Review question

# Can we find the lengths and angles in this pyramid? Add to your resource collection Remove from your resource collection Add notes to this resource View your notes for this resource

Ref: R6589

## Solution

An equilateral triangle $ABC$ has side length $6$ units. The three altitudes of the triangle meet at $N$. Show that $AN=2\sqrt{3}$ units.

To find the length $AN$, let’s call the midpoint of $AC, M$, and the midpoint of $BC, P$.

Then the triangles $ANM$ and $ACP$ are similar, since they are both right-angled, and they also share another angle.

Using Pythagoras, we find that $AP=\sqrt{6^2-3^2}=\sqrt{36-9}=\sqrt{27}=3\sqrt{3}$. We know that

$\frac{AN}{3}=\frac{AN}{AM}=\frac{AC}{AP}=\frac{6}{3\sqrt{3}},$

since the triangles are similar, and so $AN=\dfrac{6}{\sqrt{3}}=6\dfrac{\sqrt{3}}{3}=2\sqrt{3}$ units.

Alternatively, we could have recognised that $ANM$ is a standard $30$-$60$-$90$ triangle with edges in the ratio $1:2:\sqrt{3}$.

This triangle is the base of a pyramid whose apex $V$ lies on the line through $N$ perpendicular to the plane $ABC$. Given that $VN=2$ units, prove that $\widehat{VAN}=30^\circ.$

We know $AN$, and $VN$ is given in the question giving $\tan\widehat{VAN}=\dfrac{2}{2\sqrt 3}=\dfrac{1}{\sqrt 3}$ which we should recognize as $\tan 30^\circ$ giving $\widehat{VAN}=30^\circ.$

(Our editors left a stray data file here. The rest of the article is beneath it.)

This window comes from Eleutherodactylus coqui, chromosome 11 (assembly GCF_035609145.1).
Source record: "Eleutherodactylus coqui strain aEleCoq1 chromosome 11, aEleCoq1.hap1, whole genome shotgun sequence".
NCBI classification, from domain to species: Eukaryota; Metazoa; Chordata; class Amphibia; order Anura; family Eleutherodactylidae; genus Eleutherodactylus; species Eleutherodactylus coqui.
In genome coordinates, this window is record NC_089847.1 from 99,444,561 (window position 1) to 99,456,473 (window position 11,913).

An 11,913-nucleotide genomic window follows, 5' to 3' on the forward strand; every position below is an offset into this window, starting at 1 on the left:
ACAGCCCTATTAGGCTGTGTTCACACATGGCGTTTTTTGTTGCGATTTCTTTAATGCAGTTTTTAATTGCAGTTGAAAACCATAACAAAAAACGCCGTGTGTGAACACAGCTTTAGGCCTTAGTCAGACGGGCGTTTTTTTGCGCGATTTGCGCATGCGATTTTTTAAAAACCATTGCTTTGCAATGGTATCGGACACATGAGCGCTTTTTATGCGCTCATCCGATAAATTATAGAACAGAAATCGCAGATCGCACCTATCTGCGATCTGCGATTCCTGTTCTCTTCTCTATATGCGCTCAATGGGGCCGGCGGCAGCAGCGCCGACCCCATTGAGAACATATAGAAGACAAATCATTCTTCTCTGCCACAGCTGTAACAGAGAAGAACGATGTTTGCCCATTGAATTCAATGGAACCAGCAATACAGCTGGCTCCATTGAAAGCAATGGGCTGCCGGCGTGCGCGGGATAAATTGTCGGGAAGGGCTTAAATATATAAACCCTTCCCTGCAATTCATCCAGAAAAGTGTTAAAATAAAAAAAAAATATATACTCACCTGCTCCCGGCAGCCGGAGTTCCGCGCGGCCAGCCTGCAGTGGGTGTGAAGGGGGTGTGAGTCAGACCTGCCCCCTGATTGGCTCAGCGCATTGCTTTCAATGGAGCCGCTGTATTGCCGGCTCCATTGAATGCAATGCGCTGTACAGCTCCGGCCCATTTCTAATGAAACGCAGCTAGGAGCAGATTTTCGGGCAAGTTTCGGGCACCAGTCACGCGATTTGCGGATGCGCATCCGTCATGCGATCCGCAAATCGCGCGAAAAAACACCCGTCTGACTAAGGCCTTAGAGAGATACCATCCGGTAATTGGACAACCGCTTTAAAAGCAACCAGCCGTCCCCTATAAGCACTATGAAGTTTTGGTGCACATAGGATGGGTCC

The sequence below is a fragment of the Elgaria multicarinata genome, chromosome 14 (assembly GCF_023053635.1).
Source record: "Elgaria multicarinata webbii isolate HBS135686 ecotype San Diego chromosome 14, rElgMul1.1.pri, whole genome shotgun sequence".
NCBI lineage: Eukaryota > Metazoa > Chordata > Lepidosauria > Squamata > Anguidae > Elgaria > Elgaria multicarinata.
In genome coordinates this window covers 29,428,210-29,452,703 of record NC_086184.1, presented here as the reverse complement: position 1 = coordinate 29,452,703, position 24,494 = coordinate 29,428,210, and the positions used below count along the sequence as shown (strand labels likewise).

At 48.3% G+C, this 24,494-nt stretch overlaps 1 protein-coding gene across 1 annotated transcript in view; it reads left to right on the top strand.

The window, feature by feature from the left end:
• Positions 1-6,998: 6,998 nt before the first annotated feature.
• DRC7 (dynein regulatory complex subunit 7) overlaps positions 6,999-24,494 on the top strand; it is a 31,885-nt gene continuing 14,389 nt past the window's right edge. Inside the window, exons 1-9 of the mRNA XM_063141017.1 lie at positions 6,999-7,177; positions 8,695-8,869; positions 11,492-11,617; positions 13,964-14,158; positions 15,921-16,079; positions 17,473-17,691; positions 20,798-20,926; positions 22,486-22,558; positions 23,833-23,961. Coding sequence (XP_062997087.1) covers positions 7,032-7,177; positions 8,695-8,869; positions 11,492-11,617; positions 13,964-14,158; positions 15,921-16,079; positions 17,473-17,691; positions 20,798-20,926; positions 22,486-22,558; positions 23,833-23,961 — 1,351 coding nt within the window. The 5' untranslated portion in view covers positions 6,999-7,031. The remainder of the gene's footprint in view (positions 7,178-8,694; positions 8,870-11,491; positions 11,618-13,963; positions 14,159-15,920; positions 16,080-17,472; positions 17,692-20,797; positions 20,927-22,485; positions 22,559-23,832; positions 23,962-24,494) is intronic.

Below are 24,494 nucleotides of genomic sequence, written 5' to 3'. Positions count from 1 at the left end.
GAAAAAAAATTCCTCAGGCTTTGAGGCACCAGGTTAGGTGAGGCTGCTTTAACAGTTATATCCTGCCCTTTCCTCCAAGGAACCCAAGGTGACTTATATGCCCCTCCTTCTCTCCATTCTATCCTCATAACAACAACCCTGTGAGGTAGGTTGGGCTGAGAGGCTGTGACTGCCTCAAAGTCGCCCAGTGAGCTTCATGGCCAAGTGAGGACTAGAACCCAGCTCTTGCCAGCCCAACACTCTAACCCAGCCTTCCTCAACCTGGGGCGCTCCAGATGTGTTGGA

Alternatively we find $AV = 4$, by Pythagoras.

We now have that $\sin\widehat{VAN}=\frac{2}{4}=\frac{1}{2},$ Therefore $\widehat{VAN}=30^\circ.$

The perpendicular from $A$ to the edge $VC$ meets $CV$ produced at $R$. Prove that $AR=\dfrac{3}{2}\sqrt{7}$ units, and find the exact value of $\cos \widehat{ARB}$. The triangle $AVC$

By symmetry, we know that $AV=VC$. We’ll use the cosine rule to find $\widehat{ACV}$.

Applying the cosine rule to $ACV$, we have that \begin{align*} 4^2&=6^2+4^2-2\times 4\times 6\times \cos\widehat{ACV}, \\ 48\cos\widehat{ACV}&=36, \\ \cos\widehat{ACV}&=\frac{3}{4}. \end{align*}

Now by right-angled trigonometry, we have that $\sin\widehat{ACV}=\frac{AR}{6},$ and so $AR=6\sin\widehat{ACV}=6\sqrt{1-\cos^2\widehat{ACV}}=6\sqrt{\frac{7}{16}}=\frac{6}{4}\sqrt{7}=\frac{3}{2}\sqrt{7}.$

Alternatively, we could say $RV = x$, and $AR = y$, and then use Pythagoras twice to create simultaneous equations that enable us to find $y$.

We need now to compute $\cos\widehat{ARB}$.

By symmetry, we have that $BR=AR$. So we can apply the cosine rule to $ARB$. The triangle $ARB$ We have that \begin{align*} 6^2&=2\left(\frac{3\sqrt{7}}{2}\right)^2-2\left(\frac{3\sqrt{7}}{2}\right)\left(\frac{3\sqrt{7}}{2}\right)\cos\widehat{ARB}, \\ \implies 36&=\frac{9\times 7}{2}-\frac{9\times 7}{2}\cos\widehat{ARB} \\ \implies 63\cos\widehat{ARB}&=63-72,\\ \implies \cos\widehat{ARB}&=-\frac{9}{63}=-\frac{1}{7}. \end{align*}